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As far as Lithium goes, I think it can work on the scale Github wants it to work on. Something like XenForo would require vertical scaling which means that you can only increase the power of one server, on which PHP based forum is running, to handle the traffic.
Why can't I spin up additional instances for xenforo and put everything behind loadbalancer?
 

R0binHood

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I believe Digitalpoint has some kind of load balancing for his site, with his site split across 8 servers.

https://forums.digitalpoint.com/threads/new-server-hardware-for-the-geeks.2654797/

All 8 servers do the same stuff (for the most part)... each is part of the web server cluster, database cluster (we use ndbcluster storage engine), Elastic Search cluster, etc. Any machine can fail or be taken down for maintenance without the site going down.
  • New gigabit switch (no big deal there... but it's better than the old one)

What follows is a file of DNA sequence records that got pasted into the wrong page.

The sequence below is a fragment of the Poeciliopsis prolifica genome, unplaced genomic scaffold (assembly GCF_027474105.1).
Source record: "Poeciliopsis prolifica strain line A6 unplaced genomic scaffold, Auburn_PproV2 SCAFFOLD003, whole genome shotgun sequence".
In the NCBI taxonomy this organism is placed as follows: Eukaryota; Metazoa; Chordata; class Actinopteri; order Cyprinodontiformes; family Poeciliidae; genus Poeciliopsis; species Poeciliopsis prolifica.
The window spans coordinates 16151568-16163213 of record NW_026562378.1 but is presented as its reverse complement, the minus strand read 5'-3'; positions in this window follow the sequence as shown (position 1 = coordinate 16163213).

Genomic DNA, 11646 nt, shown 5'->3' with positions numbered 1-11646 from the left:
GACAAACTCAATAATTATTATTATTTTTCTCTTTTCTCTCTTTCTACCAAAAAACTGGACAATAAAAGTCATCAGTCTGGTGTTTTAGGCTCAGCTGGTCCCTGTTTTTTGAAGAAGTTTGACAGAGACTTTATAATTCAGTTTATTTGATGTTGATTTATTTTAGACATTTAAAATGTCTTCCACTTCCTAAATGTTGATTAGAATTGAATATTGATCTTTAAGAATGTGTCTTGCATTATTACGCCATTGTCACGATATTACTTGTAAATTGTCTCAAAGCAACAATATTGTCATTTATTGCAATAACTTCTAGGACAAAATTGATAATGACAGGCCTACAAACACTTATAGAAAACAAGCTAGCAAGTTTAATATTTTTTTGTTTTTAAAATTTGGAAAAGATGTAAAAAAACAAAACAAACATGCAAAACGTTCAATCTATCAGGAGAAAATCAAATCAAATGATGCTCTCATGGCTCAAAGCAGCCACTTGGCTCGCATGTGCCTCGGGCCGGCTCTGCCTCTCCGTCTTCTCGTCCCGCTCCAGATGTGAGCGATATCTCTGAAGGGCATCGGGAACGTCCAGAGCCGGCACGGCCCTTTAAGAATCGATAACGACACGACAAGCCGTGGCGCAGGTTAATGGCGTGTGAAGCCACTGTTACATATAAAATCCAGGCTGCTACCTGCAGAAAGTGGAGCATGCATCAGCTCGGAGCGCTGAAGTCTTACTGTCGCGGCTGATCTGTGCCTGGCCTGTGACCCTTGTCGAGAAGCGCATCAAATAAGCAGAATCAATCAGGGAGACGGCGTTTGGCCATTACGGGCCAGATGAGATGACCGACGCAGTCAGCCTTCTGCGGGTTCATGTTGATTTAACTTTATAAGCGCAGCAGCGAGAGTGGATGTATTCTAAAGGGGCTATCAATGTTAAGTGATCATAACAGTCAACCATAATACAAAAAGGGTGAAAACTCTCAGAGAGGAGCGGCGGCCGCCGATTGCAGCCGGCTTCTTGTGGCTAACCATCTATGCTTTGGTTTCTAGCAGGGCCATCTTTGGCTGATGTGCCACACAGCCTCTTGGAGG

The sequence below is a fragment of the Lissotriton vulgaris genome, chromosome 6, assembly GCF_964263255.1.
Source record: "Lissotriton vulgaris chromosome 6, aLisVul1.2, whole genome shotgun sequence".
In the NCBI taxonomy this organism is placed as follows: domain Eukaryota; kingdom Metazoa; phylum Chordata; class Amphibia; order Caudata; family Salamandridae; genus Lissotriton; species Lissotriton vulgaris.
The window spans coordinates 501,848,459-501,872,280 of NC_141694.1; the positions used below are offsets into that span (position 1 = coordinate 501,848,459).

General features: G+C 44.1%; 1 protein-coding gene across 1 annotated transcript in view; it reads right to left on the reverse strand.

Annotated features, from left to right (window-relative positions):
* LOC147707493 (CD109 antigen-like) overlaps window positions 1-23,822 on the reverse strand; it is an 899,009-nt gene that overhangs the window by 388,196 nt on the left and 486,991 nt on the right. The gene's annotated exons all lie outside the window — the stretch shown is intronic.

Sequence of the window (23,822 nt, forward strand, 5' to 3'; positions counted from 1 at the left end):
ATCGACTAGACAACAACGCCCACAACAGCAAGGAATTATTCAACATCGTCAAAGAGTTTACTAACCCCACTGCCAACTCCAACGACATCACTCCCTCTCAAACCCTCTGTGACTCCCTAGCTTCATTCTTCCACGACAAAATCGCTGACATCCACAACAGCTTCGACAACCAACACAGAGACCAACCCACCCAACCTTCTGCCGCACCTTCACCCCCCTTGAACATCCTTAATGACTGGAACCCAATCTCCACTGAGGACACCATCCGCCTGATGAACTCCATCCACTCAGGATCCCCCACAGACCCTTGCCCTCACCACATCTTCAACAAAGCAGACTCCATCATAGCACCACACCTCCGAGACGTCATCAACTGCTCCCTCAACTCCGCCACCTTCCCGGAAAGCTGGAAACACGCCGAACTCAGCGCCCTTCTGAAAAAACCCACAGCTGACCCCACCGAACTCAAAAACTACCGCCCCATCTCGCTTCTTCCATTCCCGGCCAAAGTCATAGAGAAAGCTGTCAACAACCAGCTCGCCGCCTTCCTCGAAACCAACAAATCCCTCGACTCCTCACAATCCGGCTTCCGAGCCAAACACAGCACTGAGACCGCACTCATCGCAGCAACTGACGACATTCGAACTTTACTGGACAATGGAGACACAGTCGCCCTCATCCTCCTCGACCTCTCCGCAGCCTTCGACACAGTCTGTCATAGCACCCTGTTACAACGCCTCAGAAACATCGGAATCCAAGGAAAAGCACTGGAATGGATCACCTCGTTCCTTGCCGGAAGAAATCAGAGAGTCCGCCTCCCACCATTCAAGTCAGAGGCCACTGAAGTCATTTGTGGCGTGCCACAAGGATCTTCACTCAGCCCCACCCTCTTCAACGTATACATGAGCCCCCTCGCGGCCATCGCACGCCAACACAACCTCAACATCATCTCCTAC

• 56Gbit/sec InfiniBand switch
  • 8 new servers (each server has 32 CPU cores, 256GB RAM, really, really, really fast and reliable hard drives [6 of them]).
The blade servers we used over the last many years are now retired (in fact they are sitting in the back of my truck in my garage right now).

Things aren't totally configured how I want them yet, but at the very least, you should see immediate speed increase simply because the CPUs can natively encrypt AES (far less overhead for the SSL traffic) and it's all new hardware, which you know how that goes when you upgrade from 8 year old hardware. :) The servers can communicate amongst themselves at 56Gbit/sec (for example web servers talking to database or memcache servers).

Disk I/O is crazy fast too... can copy filed from one server to another at a sustained rate of ~1.2GB/sec (with Infiniband, the bottleneck for copying files is simply how fast the drives and read/write).

System memory is much higher as well (a total of 2TB of RAM on the new servers).
I'm sure Github HQ could figure out how how to make other forum software scale if they really wanted to, especially given the nature of the business they're in.
 

LiquidServe

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It’s not OOB. You would have to write customer database adapters just to share the databases.

Setting up session management over a load balancer with multiple server is also a thing to think about.